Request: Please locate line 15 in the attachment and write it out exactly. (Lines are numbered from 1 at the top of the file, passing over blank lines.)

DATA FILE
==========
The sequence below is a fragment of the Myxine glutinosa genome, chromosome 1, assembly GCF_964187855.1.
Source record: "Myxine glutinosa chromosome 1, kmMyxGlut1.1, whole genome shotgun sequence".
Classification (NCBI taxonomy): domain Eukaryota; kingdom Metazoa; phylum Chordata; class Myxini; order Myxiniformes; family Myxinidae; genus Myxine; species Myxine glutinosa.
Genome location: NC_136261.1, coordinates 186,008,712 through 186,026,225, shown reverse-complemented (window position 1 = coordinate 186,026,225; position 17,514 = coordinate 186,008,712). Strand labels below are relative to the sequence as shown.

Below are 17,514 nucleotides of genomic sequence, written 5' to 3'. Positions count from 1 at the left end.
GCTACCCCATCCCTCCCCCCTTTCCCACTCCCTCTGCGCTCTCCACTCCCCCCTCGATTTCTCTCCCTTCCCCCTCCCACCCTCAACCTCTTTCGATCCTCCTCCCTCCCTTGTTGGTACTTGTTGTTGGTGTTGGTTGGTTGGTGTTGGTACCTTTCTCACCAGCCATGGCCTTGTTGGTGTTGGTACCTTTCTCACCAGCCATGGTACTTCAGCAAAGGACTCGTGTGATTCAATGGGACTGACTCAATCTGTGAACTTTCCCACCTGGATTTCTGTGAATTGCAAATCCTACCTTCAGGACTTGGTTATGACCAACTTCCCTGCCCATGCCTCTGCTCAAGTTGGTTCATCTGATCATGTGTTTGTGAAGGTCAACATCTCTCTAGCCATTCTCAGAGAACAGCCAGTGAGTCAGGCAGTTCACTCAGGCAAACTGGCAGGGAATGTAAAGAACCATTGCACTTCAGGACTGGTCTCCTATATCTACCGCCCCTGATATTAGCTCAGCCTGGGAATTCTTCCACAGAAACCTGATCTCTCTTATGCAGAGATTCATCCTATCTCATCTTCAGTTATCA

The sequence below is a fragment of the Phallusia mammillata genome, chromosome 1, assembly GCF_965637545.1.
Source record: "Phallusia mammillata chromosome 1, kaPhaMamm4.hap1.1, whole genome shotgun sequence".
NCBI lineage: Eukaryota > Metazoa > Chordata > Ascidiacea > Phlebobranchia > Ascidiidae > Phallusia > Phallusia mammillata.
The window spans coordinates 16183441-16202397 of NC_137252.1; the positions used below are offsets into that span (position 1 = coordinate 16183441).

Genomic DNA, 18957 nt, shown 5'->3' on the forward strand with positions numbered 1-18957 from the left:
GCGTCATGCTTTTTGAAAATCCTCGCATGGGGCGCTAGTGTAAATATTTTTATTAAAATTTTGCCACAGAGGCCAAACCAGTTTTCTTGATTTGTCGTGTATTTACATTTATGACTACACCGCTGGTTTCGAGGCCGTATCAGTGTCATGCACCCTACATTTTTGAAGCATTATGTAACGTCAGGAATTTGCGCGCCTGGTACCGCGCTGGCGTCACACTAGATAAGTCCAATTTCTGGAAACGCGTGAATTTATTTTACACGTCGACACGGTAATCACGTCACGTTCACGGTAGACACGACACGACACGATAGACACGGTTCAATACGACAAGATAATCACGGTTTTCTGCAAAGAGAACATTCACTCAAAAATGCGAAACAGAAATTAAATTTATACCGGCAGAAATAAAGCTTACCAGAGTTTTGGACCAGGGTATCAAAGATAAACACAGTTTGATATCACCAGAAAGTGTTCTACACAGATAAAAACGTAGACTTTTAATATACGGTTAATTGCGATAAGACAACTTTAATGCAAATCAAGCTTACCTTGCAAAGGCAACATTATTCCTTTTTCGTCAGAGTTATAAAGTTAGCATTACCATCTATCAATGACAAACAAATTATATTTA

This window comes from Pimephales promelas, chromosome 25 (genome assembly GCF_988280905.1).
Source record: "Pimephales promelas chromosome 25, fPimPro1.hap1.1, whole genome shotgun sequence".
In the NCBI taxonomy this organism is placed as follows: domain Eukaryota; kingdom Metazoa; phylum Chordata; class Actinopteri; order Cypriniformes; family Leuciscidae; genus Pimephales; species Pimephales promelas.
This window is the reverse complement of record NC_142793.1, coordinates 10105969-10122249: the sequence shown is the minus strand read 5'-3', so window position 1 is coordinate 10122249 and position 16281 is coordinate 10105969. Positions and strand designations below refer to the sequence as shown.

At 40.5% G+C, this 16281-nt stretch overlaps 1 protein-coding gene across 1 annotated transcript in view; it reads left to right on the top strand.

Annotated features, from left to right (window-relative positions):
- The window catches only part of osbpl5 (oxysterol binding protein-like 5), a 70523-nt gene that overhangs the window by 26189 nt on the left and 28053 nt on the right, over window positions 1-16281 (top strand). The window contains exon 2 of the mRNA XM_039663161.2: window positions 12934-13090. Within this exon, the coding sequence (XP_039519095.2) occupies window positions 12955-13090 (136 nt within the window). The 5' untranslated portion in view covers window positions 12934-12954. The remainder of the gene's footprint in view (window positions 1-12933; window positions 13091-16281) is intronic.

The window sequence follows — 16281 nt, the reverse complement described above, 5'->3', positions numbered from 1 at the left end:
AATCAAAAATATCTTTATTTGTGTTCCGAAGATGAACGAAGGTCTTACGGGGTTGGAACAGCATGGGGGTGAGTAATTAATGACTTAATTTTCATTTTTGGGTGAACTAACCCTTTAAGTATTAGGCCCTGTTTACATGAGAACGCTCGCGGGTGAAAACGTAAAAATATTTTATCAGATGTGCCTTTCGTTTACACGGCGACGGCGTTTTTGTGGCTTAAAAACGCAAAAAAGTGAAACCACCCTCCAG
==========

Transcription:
In the NCBI taxonomy this organism is placed as follows: domain Eukaryota; kingdom Metazoa; phylum Chordata; class Actinopteri; order Cypriniformes; family Leuciscidae; genus Pimephales; species Pimephales promelas.